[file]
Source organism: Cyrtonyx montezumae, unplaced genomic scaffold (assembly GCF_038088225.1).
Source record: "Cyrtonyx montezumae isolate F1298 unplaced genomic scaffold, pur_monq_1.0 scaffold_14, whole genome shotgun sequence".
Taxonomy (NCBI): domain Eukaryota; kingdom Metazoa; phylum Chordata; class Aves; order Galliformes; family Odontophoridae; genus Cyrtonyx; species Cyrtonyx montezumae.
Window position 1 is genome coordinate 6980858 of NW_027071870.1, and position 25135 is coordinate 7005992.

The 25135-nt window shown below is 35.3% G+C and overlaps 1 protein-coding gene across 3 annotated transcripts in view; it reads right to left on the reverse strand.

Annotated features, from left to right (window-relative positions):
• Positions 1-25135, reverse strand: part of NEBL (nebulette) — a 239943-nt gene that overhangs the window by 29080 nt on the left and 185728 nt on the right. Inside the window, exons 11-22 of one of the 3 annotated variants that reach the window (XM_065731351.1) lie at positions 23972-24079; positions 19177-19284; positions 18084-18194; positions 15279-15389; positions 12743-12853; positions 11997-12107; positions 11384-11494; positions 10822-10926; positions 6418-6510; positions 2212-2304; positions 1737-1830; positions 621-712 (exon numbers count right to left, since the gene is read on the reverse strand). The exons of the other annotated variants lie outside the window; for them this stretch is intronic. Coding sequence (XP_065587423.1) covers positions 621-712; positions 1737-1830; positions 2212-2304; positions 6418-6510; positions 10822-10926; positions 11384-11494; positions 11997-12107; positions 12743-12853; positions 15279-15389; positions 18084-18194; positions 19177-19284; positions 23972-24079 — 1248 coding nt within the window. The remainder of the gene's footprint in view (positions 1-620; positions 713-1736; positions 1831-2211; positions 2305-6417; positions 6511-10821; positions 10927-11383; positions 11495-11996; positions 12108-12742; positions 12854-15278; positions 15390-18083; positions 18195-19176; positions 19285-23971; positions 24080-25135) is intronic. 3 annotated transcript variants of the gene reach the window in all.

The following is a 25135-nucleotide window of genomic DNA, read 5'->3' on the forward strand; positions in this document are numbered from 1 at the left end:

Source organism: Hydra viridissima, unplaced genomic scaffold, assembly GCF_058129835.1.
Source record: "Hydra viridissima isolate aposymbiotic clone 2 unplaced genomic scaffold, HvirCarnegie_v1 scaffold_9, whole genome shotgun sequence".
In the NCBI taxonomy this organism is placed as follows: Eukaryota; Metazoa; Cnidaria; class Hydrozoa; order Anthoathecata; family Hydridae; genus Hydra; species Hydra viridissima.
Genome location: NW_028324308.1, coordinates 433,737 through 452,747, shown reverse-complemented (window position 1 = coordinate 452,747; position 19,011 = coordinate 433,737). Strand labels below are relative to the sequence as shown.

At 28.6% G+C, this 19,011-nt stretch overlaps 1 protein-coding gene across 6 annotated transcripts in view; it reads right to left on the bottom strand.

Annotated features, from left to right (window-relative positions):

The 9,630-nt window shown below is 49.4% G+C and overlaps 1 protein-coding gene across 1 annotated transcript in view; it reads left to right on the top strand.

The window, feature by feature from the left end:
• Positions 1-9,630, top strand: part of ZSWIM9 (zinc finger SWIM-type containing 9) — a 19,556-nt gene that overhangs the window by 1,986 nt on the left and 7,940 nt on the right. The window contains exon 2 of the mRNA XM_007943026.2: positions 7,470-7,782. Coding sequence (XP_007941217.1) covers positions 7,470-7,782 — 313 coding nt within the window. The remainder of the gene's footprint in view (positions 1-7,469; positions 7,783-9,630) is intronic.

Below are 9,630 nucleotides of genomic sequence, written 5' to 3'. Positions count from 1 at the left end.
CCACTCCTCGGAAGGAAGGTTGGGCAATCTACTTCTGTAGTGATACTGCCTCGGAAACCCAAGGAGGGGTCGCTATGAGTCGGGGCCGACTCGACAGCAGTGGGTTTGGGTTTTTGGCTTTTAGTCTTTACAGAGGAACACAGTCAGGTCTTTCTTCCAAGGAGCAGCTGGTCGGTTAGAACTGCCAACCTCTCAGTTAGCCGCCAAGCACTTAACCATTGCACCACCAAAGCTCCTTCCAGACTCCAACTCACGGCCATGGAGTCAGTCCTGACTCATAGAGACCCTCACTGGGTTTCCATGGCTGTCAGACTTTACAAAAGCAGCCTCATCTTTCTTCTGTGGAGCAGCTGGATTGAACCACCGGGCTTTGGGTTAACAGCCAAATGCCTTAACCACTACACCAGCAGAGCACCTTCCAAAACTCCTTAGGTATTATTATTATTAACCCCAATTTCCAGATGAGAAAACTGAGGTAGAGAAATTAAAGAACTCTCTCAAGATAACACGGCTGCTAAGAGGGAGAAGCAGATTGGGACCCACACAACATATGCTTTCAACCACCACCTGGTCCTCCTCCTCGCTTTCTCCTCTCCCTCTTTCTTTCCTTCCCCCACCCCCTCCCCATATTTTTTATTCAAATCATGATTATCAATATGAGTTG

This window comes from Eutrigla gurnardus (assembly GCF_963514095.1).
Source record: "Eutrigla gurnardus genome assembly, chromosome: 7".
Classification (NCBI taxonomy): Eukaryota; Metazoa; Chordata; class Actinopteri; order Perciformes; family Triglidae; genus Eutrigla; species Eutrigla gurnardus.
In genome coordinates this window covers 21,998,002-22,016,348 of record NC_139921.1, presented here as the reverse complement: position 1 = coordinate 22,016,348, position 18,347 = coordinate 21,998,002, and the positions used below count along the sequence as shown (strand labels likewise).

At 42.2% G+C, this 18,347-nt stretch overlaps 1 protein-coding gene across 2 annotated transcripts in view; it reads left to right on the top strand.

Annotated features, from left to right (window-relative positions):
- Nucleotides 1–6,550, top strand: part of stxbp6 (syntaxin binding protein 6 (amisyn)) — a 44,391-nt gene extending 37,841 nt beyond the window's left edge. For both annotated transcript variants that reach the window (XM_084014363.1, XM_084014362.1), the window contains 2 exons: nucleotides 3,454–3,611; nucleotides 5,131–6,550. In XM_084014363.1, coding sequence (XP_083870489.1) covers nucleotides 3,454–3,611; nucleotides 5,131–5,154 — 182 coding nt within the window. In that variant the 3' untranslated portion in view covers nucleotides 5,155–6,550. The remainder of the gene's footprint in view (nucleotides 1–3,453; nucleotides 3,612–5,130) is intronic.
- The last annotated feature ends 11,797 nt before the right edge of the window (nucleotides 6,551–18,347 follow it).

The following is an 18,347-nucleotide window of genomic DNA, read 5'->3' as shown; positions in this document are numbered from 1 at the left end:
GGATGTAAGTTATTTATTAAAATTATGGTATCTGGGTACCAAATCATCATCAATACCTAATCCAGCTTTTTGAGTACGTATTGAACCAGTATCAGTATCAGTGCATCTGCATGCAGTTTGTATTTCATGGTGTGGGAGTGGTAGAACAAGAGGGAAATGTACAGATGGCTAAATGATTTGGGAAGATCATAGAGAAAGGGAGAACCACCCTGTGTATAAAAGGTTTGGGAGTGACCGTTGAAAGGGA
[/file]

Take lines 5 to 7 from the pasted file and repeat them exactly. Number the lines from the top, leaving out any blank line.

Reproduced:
The 25135-nt window shown below is 35.3% G+C and overlaps 1 protein-coding gene across 3 annotated transcripts in view; it reads right to left on the reverse strand.

Annotated features, from left to right (window-relative positions):
• Positions 1-25135, reverse strand: part of NEBL (nebulette) — a 239943-nt gene that overhangs the window by 29080 nt on the left and 185728 nt on the right. Inside the window, exons 11-22 of one of the 3 annotated variants that reach the window (XM_065731351.1) lie at positions 23972-24079; positions 19177-19284; positions 18084-18194; positions 15279-15389; positions 12743-12853; positions 11997-12107; positions 11384-11494; positions 10822-10926; positions 6418-6510; positions 2212-2304; positions 1737-1830; positions 621-712 (exon numbers count right to left, since the gene is read on the reverse strand). The exons of the other annotated variants lie outside the window; for them this stretch is intronic. Coding sequence (XP_065587423.1) covers positions 621-712; positions 1737-1830; positions 2212-2304; positions 6418-6510; positions 10822-10926; positions 11384-11494; positions 11997-12107; positions 12743-12853; positions 15279-15389; positions 18084-18194; positions 19177-19284; positions 23972-24079 — 1248 coding nt within the window. The remainder of the gene's footprint in view (positions 1-620; positions 713-1736; positions 1831-2211; positions 2305-6417; positions 6511-10821; positions 10927-11383; positions 11495-11996; positions 12108-12742; positions 12854-15278; positions 15390-18083; positions 18195-19176; positions 19285-23971; positions 24080-25135) is intronic. 3 annotated transcript variants of the gene reach the window in all.